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Competitive logistics sector is vital for Viet Nam's economy

Update: March, 12/2013 - 09:51

Do Xuan Quang, chairman of the Viet Logistics Association (VLA), spoke to the Government's news portal about the country's lacklustre logistics sector.

How do you assess the role and development potential of our logistics services in recent years?

Logistics plays a very important role in our national economy. Its development will help to increase the competitiveness of Vietnamese commodities and import-exports enterprises. In other words, logistics can be considered as a lever pushing the national economy to develop. However, in reality, logistics costs in our country remain much higher than that of other regional countries. For example, in Japan, logistics cost accounts for about 11 per cent of the GDP, Singapore 8 per cent and Indonesia 13 per cent while in our country it is about 25 per cent.

Logistics services include customs consultancy services, customs brokerage, sea freight services, air freight services, warehousing and distribution, fairs and exhibition services, and others. That's why the logistics sector plays a very important role in national economic development.

However, quite a few people say that the operation of Vietnamese logistics enterprises is fragmented and "being defeated right in our own back yard".

How do you respond to such comments?

I have to concede that logistics enterprises have not fully understood their own advantages in the domestic market. Transport is the main factor leading to the bottleneck in logistics flow and high cost. Co-ordination among road, sea, air and water transport at present is poor and obsolete. Meanwhile, our rail industry is outdated. So are many weak bridges. In addition, our human resources are in short supply and there is a lack of expertise in information technology, administration and management.

All these are attributed to "the loss right in our own backyard".

So what are the strengths of our logistics sector?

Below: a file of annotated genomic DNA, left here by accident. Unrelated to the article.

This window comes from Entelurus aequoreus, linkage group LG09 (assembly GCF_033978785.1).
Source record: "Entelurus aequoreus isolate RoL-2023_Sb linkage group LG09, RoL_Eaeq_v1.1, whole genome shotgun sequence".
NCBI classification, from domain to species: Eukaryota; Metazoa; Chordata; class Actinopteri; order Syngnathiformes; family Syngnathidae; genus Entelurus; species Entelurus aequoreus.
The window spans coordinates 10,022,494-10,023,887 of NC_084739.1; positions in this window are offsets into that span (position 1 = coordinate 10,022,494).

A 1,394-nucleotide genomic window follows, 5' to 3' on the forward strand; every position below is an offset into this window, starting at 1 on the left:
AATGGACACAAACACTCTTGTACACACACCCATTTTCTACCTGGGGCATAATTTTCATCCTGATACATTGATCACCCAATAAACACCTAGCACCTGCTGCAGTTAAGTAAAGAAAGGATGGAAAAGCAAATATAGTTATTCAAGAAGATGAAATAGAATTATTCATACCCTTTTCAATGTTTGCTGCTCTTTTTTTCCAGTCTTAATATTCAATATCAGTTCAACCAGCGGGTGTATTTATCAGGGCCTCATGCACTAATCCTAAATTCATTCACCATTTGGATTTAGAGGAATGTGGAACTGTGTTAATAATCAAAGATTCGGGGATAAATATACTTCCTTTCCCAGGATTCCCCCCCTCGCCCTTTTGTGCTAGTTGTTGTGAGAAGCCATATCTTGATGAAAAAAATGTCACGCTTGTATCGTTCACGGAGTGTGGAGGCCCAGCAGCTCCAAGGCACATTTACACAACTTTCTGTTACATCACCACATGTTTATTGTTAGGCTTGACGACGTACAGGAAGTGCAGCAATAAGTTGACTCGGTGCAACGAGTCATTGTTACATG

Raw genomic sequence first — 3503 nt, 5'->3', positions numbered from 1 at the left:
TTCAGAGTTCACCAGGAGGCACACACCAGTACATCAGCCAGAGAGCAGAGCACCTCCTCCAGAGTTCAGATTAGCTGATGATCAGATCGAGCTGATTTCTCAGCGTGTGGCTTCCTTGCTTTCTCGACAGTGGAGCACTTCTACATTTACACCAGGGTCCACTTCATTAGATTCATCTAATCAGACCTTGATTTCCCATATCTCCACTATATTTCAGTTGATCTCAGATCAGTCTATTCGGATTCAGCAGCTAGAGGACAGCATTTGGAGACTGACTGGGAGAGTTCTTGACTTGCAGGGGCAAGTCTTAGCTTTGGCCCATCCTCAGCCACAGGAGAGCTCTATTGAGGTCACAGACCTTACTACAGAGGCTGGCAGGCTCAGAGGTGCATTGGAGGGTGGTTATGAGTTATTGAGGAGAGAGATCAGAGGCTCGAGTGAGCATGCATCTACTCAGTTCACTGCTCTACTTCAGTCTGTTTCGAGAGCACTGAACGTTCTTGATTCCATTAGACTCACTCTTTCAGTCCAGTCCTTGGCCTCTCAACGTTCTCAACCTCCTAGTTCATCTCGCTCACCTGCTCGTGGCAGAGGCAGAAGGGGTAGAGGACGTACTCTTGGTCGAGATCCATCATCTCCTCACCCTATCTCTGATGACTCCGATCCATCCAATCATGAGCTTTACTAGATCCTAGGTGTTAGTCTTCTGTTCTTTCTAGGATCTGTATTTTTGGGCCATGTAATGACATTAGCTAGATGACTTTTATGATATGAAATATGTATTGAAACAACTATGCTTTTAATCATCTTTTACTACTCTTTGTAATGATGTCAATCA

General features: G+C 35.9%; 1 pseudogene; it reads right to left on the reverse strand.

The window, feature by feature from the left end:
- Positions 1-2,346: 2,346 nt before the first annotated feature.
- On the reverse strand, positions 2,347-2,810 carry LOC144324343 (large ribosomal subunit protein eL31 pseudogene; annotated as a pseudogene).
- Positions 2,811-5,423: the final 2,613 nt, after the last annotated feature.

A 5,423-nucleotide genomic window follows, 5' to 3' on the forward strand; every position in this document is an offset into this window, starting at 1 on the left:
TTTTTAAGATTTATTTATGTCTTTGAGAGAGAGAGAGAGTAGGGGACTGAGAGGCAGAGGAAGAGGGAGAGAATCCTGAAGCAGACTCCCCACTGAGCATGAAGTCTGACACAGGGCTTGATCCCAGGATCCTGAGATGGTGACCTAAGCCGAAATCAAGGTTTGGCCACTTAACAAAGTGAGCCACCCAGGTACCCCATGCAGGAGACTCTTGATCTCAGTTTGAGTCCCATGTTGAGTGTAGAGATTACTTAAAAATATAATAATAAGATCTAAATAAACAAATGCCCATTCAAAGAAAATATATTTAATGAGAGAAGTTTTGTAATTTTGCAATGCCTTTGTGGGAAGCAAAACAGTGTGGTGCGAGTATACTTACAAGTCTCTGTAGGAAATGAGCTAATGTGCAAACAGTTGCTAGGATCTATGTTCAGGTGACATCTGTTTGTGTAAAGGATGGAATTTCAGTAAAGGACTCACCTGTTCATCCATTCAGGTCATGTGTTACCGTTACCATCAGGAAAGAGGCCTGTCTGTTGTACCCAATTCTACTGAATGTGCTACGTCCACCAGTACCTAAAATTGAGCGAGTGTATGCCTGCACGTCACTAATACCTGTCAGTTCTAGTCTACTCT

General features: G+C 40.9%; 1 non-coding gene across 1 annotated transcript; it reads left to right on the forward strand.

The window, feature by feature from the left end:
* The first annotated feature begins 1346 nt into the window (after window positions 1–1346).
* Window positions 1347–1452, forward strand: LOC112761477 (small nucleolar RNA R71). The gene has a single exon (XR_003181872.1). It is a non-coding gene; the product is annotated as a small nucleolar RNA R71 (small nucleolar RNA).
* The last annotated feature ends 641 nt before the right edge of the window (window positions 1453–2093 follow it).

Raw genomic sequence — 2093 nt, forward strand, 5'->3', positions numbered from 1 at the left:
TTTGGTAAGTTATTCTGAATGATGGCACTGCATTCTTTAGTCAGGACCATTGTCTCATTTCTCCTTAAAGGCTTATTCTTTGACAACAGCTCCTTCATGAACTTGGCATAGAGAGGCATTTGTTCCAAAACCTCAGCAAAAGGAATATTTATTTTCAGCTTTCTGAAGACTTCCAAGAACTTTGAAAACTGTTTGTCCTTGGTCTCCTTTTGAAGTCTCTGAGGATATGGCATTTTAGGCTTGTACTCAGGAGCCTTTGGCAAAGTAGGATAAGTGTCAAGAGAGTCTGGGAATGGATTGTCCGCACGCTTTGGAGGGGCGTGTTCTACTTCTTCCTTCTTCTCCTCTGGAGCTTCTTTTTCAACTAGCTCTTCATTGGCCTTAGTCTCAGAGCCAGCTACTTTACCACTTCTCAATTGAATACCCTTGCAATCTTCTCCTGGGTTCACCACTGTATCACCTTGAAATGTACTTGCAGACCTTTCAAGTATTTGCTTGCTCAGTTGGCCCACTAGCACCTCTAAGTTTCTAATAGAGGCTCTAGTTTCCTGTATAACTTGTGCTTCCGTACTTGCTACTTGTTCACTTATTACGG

Firstly, a good system of warehouses owned by Vietnamese enterprises. Secondly, the enterprises know the domestic market, the Vietnamese clients' psychology and culture much better than their foreign rivals. And Vietnamese people are hard-working and intelligent. In reality, the logistics market in our country is dominated by foreign firms. However, I'm confident that our logistics enterprises will gain experience in their business and a bright future is awaiting them.

What can help logistics enterprises gain back their market share?

The immediate thing they have to do is to invest in human resources development and technology and reform their business mode so they can compete with foreign firms. The VLA has established an Institute on Studies and Development, which has co-operated with the International Federation of Freight Forwarders Association and the International Air Transport Association to organise training courses in international standards for logistics staff.

What are the strategies Viet Nam should adopt to help its logistics enterprises to develop?

First, we have to change our business habits. Regrettably, in 2012 our export turnover reached $115 billion, but only less than 25 per cent of the total exported goods used the logistics services offered by Vietnamese enterprises.

Answers to the problem are very simple. The exporters used the two main modes, Free On Board, up to 80 per cent, and Cost Insurance Freight about 20 per cent.

In addition, it is important to establish a close co-ordination between the export and logistics sectors so that we can transport between 60-70 million tonnes of cargo annually inside Viet Nam and about 170-180 million tonnes a year to other countries.

Do you have any suggestions to promote the development of our logistics sector?

Viet Nam should establish a National Committee on Logistics. Once the committee is established it will have a legal ground to help the sector to develop, particularly with infrastructure and the legal framework. Another important factor is the need to have a long-term and strategic investment policy in human development.

The VLA has already established the Institute on Logistics Studies and Development and we want the Government to allocate a budget and help us with infrastructure to run it so that in a few years many more high-quality personnel will be trained. — VNS


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